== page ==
The events of Jan. 20, 2017, seemed to be a given: Polls, public opinion and the apparent steady flow of history itself had aligned, setting the date for a woman to be sworn in as president. A year later, such female leadership resonates only as a fever dream. During a year’s orbit around that orange fireball at the center of our system (the sun ― did you think I meant someone else?), the story of a woman in charge of not just the East Wing, but the West itself, has been usurped by a very different kind of triumph for women.
The narrative so many thought would unfurl over the year was about a woman elected to the highest position of power in the world. In this narrative, a woman was subject, not object. At the center of the story was a woman who was the embodiment of the active voice, not the passive one ― someone defined by doing things of consequence, not someone to whom things are done. Regardless of what you thought of this protagonist, these were the facts of the tale many believed was about to begin.
But that script got sent to rewrite. Instead of the new twist on the old story — frigid harpy schoolmarm wields power over homestead/boarding school — we expected, we got a different one. In this one, women were objects, not subjects. Young and desirable bodies to conquer, firm flesh to be despoiled by modern day Caligulas. (I’ll never forget the image of Brett Ratner with his penis in one hand and abowl of shrimp cocktail in another, an image that was lost among the tales of Weinstein’s many gilded hotel rooms.)
As always, women are cast as one thing or another, never both. And this year we’ve gone from the heights of heretofore unknown leadership, desexualized and fearsome, to the ancient trope of sexualized victimhood. As Chimamanda Ngozi Adichie has said, in talking about what she calls “the danger of the single story,” the trouble with stereotypes isn’t that they’re wrong, it’s that they’re incomplete. This year, we traded in one incomplete story, albeit one of extraordinary power, for another ― this one of extraordinary (and all too ordinary) victimhood. We flooded our prismatic channels of conversation with stories of abuse and harassment, drowning some of the most powerful men who shape our very culture.
For all that these stories, bravely shared by domestic box office stars and domestic workers alike, have done to lay bare injustice, they’ve also, inescapably, returned us to the old ways of talking about what it means to be a woman. The big public feminist victory of the past year has both advanced our discourse and banished us, clutching our torn bodices, back to a narrative of powerlessness it seemed we’d finally, well, trumped. All those pink hats from the Women’s March have been packed away as mementos; it’s the talk of pussy that remains.
Surely exposing widespread abuse and harassment of women is a revolutionary act, especially when done en masse. But it has also lent a new primacy to an old definition of what women are. That definition, that story of abused objects, cannot be the story that defines, once again, what it means to be a woman ― a woman who can police her own body, in regards to power, policy and pleasure alike. Victimhood and leadership are not mutually exclusive; indeed, many of our greatest leaders have known great victimhood. But tales of women victimized by powerful men cannot be the only stories that have, and allow us to wield, power.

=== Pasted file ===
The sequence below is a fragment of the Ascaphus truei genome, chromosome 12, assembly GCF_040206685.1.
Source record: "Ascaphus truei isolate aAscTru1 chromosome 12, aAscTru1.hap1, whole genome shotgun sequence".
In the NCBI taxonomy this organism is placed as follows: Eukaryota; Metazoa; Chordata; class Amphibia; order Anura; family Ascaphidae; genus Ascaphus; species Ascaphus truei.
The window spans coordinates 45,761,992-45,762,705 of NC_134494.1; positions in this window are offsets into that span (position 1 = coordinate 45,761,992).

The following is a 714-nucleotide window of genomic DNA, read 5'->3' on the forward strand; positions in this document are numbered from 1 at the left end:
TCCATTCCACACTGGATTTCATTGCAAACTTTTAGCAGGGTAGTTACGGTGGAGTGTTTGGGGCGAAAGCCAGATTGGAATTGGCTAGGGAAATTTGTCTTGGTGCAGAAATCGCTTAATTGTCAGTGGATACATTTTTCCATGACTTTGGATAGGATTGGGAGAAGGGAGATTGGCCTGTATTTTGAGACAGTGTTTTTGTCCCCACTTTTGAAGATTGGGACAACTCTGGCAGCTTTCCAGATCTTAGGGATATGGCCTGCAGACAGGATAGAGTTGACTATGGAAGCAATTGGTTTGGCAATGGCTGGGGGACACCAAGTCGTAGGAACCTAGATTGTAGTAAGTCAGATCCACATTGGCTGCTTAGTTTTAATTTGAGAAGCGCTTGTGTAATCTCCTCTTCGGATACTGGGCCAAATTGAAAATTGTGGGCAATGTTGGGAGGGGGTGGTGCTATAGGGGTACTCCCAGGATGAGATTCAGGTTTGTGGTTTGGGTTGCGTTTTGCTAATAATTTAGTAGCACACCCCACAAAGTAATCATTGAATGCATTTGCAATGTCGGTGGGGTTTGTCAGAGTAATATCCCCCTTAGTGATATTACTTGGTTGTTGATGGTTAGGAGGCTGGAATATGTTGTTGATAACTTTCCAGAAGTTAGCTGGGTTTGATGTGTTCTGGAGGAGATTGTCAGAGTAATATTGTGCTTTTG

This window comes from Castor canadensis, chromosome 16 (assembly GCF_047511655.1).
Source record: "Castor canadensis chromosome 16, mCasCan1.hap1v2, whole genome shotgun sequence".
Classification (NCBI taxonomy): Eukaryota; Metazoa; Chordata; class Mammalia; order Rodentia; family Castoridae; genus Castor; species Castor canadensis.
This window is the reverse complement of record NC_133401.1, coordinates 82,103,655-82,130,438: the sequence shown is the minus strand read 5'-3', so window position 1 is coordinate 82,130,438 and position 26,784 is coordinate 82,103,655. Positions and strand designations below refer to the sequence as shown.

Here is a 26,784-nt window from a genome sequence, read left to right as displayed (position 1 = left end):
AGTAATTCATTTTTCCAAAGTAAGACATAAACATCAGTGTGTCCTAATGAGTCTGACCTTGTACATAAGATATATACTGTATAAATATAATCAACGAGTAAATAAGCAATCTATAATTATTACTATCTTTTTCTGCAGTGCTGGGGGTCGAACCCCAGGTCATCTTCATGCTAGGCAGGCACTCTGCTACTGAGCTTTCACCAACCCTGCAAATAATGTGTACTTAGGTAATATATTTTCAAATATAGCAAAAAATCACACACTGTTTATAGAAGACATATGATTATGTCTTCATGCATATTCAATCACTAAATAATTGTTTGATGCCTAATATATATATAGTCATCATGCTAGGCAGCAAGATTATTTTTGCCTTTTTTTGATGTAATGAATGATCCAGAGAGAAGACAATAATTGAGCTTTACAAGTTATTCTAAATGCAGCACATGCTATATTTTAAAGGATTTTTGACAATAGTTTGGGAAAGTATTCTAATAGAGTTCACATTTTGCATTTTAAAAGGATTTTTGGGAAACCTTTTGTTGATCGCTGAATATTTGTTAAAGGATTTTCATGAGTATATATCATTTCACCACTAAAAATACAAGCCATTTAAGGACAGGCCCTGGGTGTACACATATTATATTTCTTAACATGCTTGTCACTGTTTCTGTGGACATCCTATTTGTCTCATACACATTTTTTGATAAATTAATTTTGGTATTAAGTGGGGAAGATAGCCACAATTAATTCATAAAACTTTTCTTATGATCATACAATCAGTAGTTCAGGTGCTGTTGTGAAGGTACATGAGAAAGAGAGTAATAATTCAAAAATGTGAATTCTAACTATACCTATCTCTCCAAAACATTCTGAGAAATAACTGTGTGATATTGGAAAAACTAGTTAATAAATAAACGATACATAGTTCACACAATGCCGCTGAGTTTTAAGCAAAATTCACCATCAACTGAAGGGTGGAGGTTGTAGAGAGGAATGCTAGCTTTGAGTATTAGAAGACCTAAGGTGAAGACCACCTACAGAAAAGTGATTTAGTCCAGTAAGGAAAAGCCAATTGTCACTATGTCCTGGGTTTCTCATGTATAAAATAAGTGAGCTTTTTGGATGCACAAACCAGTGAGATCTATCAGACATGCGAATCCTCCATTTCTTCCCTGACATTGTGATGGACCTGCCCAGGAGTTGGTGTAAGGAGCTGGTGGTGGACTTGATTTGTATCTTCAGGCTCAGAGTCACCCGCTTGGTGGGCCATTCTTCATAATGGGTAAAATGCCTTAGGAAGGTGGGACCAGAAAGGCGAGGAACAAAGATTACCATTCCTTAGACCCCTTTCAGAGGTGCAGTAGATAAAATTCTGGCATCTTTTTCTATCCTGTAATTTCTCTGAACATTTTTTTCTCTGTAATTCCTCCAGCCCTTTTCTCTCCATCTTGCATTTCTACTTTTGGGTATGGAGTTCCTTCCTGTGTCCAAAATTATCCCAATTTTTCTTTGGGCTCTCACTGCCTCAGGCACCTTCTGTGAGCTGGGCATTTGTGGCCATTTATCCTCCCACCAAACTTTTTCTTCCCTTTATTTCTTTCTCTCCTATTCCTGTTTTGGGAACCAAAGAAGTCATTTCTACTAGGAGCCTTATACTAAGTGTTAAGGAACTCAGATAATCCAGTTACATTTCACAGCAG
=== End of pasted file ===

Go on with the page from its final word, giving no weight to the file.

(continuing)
In a sense, all revolutions are led by victims; the overturning of power necessitates the victory of those without it. And it is indeed revolutionary to set fire to the “locker room” (or boardroom, or situation room). But it’s also important to remember that sexual victimhood has long been synonymous with women’s public voices. Indeed, it has mainly been all society will tolerate hearing. Mary Beard is not the first historian, but is certainly the latest and loudest to note that for millennia, when women speak to power it is to decry their own martyrdom to men’s genitals,usually as a precursor to their own death. The rape of Lucretia, for example, became a trope of European art, from Shakespeare to Titian to Britten, because, as the ancient story goes, the daughter of a Roman prefect denounced a monarchical prince named Sextus — making nominal the conflation of sex and abusive power. He brutalized her before she took her own life.
The narrative arc must bend back from prey toward powerful leadership once more. We must learn to braid these notions together and find a place for progress within them, to build a reality for women and men alike that reflects our truth and our potential. (We saw an excellent example of this when Oprah Winfreyspoke at the Golden Globes this month, connecting Recy Taylor’s rape to Rosa Parks’s radicalism to her own place on that stage. Such personified leadership aroused the public’s vapors clamoring for a presidential run from, yes, another television star.) We’ve got a lot more to break than just silence: We must redefine the very notion of what women are and what men are, and how we can share not just our bedrooms and break rooms, but power itself.
The narrative we must revise is as old as the very existence of narrative. And it will require what women have been acculturated to resist most of all: to make a mess. Not just the expression of pristine black gowns or neat hashtags, but embracing of the sort of complicated characters we’ve long said we want to see. Our stories will require nuance and contradictions if we want them to truly rewrite the world ― a panoply of desire and ambition and fury, as varied as we are.
Lauren Sandler is a journalist and the author of Righteous, One and Only and a forthcoming book about a year in the life of a young homeless mother.